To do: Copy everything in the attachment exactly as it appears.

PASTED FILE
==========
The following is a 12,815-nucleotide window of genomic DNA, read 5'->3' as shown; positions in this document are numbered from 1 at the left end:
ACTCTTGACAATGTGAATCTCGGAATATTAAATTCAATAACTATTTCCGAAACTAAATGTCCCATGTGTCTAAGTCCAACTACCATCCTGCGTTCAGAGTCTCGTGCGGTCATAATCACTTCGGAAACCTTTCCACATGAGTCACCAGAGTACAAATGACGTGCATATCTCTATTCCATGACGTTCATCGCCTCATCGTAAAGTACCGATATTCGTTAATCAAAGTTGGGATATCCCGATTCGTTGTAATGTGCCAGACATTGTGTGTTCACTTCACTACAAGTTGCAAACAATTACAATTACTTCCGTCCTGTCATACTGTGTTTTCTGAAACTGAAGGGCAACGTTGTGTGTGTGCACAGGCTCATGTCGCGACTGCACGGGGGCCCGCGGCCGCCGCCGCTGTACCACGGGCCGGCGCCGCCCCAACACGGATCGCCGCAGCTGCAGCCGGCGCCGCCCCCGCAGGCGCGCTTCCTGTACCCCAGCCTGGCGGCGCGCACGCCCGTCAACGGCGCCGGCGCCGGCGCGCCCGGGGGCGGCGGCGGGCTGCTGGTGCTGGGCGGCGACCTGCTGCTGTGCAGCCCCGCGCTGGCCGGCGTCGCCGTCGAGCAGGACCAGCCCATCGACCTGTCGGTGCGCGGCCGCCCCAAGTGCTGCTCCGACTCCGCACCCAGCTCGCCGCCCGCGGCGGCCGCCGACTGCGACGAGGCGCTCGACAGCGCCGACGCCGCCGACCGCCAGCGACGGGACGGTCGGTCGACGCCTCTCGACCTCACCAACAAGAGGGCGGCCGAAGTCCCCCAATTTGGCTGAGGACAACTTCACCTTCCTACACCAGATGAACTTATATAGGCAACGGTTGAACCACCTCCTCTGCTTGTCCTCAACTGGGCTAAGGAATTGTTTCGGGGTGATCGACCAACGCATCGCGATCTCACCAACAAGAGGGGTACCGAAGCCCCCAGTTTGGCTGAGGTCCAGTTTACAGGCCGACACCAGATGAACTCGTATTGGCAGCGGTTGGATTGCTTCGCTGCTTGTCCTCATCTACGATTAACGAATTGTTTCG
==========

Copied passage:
The following is a 12,815-nucleotide window of genomic DNA, read 5'->3' as shown; positions in this document are numbered from 1 at the left end:
ACTCTTGACAATGTGAATCTCGGAATATTAAATTCAATAACTATTTCCGAAACTAAATGTCCCATGTGTCTAAGTCCAACTACCATCCTGCGTTCAGAGTCTCGTGCGGTCATAATCACTTCGGAAACCTTTCCACATGAGTCACCAGAGTACAAATGACGTGCATATCTCTATTCCATGACGTTCATCGCCTCATCGTAAAGTACCGATATTCGTTAATCAAAGTTGGGATATCCCGATTCGTTGTAATGTGCCAGACATTGTGTGTTCACTTCACTACAAGTTGCAAACAATTACAATTACTTCCGTCCTGTCATACTGTGTTTTCTGAAACTGAAGGGCAACGTTGTGTGTGTGCACAGGCTCATGTCGCGACTGCACGGGGGCCCGCGGCCGCCGCCGCTGTACCACGGGCCGGCGCCGCCCCAACACGGATCGCCGCAGCTGCAGCCGGCGCCGCCCCCGCAGGCGCGCTTCCTGTACCCCAGCCTGGCGGCGCGCACGCCCGTCAACGGCGCCGGCGCCGGCGCGCCCGGGGGCGGCGGCGGGCTGCTGGTGCTGGGCGGCGACCTGCTGCTGTGCAGCCCCGCGCTGGCCGGCGTCGCCGTCGAGCAGGACCAGCCCATCGACCTGTCGGTGCGCGGCCGCCCCAAGTGCTGCTCCGACTCCGCACCCAGCTCGCCGCCCGCGGCGGCCGCCGACTGCGACGAGGCGCTCGACAGCGCCGACGCCGCCGACCGCCAGCGACGGGACGGTCGGTCGACGCCTCTCGACCTCACCAACAAGAGGGCGGCCGAAGTCCCCCAATTTGGCTGAGGACAACTTCACCTTCCTACACCAGATGAACTTATATAGGCAACGGTTGAACCACCTCCTCTGCTTGTCCTCAACTGGGCTAAGGAATTGTTTCGGGGTGATCGACCAACGCATCGCGATCTCACCAACAAGAGGGGTACCGAAGCCCCCAGTTTGGCTGAGGTCCAGTTTACAGGCCGACACCAGATGAACTCGTATTGGCAGCGGTTGGATTGCTTCGCTGCTTGTCCTCATCTACGATTAACGAATTGTTTCG